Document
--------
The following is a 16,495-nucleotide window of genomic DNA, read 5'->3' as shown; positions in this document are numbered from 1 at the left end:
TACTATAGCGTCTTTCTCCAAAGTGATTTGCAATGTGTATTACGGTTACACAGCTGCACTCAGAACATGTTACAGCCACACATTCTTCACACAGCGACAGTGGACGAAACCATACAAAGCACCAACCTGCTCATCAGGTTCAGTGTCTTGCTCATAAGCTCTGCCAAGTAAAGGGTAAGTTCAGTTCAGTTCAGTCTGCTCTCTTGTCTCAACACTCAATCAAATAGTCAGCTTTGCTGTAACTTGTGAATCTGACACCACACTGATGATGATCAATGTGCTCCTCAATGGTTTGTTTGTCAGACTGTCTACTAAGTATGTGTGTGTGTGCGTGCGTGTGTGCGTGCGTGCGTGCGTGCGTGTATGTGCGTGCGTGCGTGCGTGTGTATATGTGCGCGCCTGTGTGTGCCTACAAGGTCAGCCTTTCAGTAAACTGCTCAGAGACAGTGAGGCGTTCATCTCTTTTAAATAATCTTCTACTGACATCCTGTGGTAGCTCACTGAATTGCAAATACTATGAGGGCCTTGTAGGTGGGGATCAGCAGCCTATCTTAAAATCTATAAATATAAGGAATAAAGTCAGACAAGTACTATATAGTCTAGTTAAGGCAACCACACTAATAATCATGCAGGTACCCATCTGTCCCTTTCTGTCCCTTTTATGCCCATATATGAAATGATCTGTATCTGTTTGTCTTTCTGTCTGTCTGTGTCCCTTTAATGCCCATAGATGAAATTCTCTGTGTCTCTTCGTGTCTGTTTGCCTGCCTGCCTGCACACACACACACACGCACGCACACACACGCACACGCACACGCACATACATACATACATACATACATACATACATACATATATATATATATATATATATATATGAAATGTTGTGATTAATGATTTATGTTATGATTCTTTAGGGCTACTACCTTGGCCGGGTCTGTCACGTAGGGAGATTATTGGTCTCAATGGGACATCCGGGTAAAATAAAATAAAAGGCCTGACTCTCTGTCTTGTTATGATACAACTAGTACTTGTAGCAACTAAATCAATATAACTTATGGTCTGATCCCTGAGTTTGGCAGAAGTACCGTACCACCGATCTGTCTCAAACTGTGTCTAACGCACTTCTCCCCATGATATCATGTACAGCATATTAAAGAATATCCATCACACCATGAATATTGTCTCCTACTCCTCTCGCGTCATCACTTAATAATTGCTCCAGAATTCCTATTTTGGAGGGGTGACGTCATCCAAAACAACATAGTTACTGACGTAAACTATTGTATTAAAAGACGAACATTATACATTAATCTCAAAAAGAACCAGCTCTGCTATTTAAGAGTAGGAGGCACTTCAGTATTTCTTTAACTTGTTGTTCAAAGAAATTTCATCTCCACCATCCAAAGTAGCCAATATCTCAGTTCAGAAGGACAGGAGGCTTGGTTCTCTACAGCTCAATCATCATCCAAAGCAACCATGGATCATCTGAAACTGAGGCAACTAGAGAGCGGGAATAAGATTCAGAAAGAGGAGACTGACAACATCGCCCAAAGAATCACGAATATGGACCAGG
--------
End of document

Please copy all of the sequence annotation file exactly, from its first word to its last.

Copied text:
The following is a 16,495-nucleotide window of genomic DNA, read 5'->3' as shown; positions in this document are numbered from 1 at the left end:
TACTATAGCGTCTTTCTCCAAAGTGATTTGCAATGTGTATTACGGTTACACAGCTGCACTCAGAACATGTTACAGCCACACATTCTTCACACAGCGACAGTGGACGAAACCATACAAAGCACCAACCTGCTCATCAGGTTCAGTGTCTTGCTCATAAGCTCTGCCAAGTAAAGGGTAAGTTCAGTTCAGTTCAGTCTGCTCTCTTGTCTCAACACTCAATCAAATAGTCAGCTTTGCTGTAACTTGTGAATCTGACACCACACTGATGATGATCAATGTGCTCCTCAATGGTTTGTTTGTCAGACTGTCTACTAAGTATGTGTGTGTGTGCGTGCGTGTGTGCGTGCGTGCGTGCGTGCGTGTATGTGCGTGCGTGCGTGCGTGTGTATATGTGCGCGCCTGTGTGTGCCTACAAGGTCAGCCTTTCAGTAAACTGCTCAGAGACAGTGAGGCGTTCATCTCTTTTAAATAATCTTCTACTGACATCCTGTGGTAGCTCACTGAATTGCAAATACTATGAGGGCCTTGTAGGTGGGGATCAGCAGCCTATCTTAAAATCTATAAATATAAGGAATAAAGTCAGACAAGTACTATATAGTCTAGTTAAGGCAACCACACTAATAATCATGCAGGTACCCATCTGTCCCTTTCTGTCCCTTTTATGCCCATATATGAAATGATCTGTATCTGTTTGTCTTTCTGTCTGTCTGTGTCCCTTTAATGCCCATAGATGAAATTCTCTGTGTCTCTTCGTGTCTGTTTGCCTGCCTGCCTGCACACACACACACACGCACGCACACACACGCACACGCACACGCACATACATACATACATACATACATACATACATACATATATATATATATATATATATATATGAAATGTTGTGATTAATGATTTATGTTATGATTCTTTAGGGCTACTACCTTGGCCGGGTCTGTCACGTAGGGAGATTATTGGTCTCAATGGGACATCCGGGTAAAATAAAATAAAAGGCCTGACTCTCTGTCTTGTTATGATACAACTAGTACTTGTAGCAACTAAATCAATATAACTTATGGTCTGATCCCTGAGTTTGGCAGAAGTACCGTACCACCGATCTGTCTCAAACTGTGTCTAACGCACTTCTCCCCATGATATCATGTACAGCATATTAAAGAATATCCATCACACCATGAATATTGTCTCCTACTCCTCTCGCGTCATCACTTAATAATTGCTCCAGAATTCCTATTTTGGAGGGGTGACGTCATCCAAAACAACATAGTTACTGACGTAAACTATTGTATTAAAAGACGAACATTATACATTAATCTCAAAAAGAACCAGCTCTGCTATTTAAGAGTAGGAGGCACTTCAGTATTTCTTTAACTTGTTGTTCAAAGAAATTTCATCTCCACCATCCAAAGTAGCCAATATCTCAGTTCAGAAGGACAGGAGGCTTGGTTCTCTACAGCTCAATCATCATCCAAAGCAACCATGGATCATCTGAAACTGAGGCAACTAGAGAGCGGGAATAAGATTCAGAAAGAGGAGACTGACAACATCGCCCAAAGAATCACGAATATGGACCAGG